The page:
- 0 item(s)
- £0.00 View
ICME (International Committee for Museums & Collections of Ethnography) and the Horniman invite scholars/practitioners to explore innovative practices and theories in object-led work with ethnographic collections.
Keynote: Dr. Sandra Dudley, Head of School, Museums Studies, University of Leicester.
Call for papers
We are particularly interested to hear from contributors whose research and/or practice engage with the following questions:
- How can ethnographic collections be used to examine or contest established notions of ‘Self’ and ‘Other’?
- How can dialogical and/or affective engagement with ethnographic objects promote critical reflections on controversial issues (e.g. colonial legacies such as racism, ethnocentrism and primitivism, memory making, gender stereotypes)?
- To what extent can imaginative engagement with objects (through poetry, drawing, drama, dance, storytelling, music, etc) help challenge a fixed understanding of cultural identity and promote inter and transcultural dialogue?
- How can ethnographic museums use object-led practice to strengthen community collaboration and sense of ownership of collections?
Deadline for submission: 1 October 2018. Find out more information on abstract submission.
There are 4 fellowships available to cover conference fee, match fund travelling and accommodation. Find out more information about the Fellowships and how to apply.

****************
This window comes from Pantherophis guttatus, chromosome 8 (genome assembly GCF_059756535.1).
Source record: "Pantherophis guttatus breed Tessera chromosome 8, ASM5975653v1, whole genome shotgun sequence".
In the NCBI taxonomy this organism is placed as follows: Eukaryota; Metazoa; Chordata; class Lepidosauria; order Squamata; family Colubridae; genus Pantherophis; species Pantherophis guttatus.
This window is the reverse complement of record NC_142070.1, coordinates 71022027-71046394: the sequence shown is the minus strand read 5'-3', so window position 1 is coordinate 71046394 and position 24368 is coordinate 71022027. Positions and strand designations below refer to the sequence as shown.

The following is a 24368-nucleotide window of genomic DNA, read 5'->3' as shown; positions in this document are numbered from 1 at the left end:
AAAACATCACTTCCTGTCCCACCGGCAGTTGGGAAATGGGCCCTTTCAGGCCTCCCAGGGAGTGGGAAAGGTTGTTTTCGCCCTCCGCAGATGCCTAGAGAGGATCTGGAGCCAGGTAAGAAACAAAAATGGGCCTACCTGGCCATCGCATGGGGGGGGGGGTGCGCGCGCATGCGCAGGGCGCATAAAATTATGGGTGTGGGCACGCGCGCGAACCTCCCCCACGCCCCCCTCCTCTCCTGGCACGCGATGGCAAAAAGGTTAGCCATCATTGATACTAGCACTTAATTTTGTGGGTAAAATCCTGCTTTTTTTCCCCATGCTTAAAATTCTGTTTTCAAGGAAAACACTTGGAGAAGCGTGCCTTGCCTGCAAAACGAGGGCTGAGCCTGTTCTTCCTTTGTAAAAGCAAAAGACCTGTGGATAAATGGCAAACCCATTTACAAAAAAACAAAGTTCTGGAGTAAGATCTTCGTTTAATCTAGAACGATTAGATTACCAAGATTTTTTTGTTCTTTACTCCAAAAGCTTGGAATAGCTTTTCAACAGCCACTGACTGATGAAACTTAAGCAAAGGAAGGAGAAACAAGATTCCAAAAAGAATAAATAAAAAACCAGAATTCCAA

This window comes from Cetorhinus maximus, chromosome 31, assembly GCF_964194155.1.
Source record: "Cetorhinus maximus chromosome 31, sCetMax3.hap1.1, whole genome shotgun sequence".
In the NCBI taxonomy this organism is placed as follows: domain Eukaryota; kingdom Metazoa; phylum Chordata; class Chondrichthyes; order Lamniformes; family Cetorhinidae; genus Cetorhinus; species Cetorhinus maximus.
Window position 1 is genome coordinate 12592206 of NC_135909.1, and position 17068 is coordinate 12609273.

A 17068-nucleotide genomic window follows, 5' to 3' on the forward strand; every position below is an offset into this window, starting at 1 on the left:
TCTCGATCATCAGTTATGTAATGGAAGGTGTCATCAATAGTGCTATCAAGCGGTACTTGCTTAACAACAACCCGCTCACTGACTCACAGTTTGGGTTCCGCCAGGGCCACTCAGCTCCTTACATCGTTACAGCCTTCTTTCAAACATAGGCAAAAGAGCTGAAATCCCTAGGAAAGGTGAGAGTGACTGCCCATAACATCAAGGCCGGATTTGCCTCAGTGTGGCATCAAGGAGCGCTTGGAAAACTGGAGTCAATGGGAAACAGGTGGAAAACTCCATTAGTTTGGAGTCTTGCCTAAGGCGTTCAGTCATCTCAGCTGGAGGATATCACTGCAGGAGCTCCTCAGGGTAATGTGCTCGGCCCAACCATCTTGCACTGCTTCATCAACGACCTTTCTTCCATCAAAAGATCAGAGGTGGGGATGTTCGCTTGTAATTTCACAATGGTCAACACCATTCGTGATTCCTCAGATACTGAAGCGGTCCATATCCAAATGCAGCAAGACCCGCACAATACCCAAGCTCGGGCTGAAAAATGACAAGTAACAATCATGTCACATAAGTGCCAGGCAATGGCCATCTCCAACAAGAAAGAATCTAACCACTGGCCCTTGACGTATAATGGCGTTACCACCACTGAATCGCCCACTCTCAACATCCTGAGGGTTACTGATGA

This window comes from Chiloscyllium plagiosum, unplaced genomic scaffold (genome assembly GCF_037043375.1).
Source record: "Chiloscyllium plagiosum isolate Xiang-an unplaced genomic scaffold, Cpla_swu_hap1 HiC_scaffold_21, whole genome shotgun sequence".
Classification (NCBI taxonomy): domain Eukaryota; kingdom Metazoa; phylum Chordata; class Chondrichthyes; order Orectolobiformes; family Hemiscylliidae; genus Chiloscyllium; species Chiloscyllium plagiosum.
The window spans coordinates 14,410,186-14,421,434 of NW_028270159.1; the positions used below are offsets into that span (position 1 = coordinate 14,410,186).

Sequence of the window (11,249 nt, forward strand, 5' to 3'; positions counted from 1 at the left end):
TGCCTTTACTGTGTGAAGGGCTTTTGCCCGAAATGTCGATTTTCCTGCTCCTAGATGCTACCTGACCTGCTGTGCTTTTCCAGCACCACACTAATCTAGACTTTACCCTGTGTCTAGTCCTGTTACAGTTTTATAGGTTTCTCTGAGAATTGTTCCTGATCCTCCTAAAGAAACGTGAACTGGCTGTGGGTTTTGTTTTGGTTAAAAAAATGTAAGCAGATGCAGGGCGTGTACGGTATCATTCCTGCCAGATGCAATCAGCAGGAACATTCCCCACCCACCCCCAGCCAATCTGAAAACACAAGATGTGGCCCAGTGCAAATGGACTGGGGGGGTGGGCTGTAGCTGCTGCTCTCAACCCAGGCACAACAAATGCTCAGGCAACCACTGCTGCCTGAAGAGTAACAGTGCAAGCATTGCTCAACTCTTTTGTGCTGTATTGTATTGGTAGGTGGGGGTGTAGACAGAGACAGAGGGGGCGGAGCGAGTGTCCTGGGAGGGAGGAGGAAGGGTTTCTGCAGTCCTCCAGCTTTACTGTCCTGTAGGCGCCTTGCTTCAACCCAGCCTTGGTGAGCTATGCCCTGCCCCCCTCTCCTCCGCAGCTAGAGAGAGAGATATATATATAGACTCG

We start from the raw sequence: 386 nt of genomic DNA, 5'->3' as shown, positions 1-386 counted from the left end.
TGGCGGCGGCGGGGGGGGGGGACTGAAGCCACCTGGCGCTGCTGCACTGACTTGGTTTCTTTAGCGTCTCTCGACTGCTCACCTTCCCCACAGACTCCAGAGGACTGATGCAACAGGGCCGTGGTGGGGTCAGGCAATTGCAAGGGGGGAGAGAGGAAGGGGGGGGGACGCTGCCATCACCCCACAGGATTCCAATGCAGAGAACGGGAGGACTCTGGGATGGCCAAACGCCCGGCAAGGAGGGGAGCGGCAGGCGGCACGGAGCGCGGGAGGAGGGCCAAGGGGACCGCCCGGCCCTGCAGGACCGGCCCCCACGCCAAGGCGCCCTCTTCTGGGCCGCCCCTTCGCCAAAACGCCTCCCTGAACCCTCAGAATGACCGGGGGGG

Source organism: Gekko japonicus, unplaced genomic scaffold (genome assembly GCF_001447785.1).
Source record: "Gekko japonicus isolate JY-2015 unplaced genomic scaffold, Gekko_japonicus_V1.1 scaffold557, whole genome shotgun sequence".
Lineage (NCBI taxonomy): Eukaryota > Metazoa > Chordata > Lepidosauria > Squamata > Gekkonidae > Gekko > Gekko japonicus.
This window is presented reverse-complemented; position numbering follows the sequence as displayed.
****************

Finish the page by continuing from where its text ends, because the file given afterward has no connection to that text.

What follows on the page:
Reimagining The Human: Exploring Best Practice In Object-Led Work With Ethnographic Collections. Horniman Museum and Gardens, 28-29 November 2018.
ICME (International Committee for Museums and Collections of Ethnography) and the Horniman Museum and Gardens invite scholars and practitioners to explore innovative practices and theories in object-led work with ethnographic collections. Object-led practice can draw strongly on our ability to employ the senses to reimagine our place in the world. In-depth engagement with ethnographic objects in particular can promote social interactions and critical reflections on the logics of power and prejudice upon which collections are constituted.
This two-day conference, organised in collaboration with ICOM national committees of Pakistan, Germany, Croatia and Norway, is informed by humanist anthropology, which starts from the experience of human actors, addressing what it means to be human and to live a human life. In ethnographic museums, it supports and imagines diverse forms of public engagement and education and promotes activism.
On the first day speakers will respond to the questions addressed by the conference. The second day follows a workshop format which translates into practice the debates explored using the Horminan’s collection.
The Horniman has a long-standing interest in object-led practices and it is an ideal venue to examine this theme. The Horniman's World Gallery of anthropology, opened in June 2018, celebrates human creativity, imagination and adaptability. In October we will launch The Studio, a new gallery curated with local community partners exploring the connections between socially engaged art and anthropology.
Keynote speaker Dr. Sandra Dudley will open the conference. Her research as a social and material anthropologist transects social anthropology, museum studies, and material culture studies.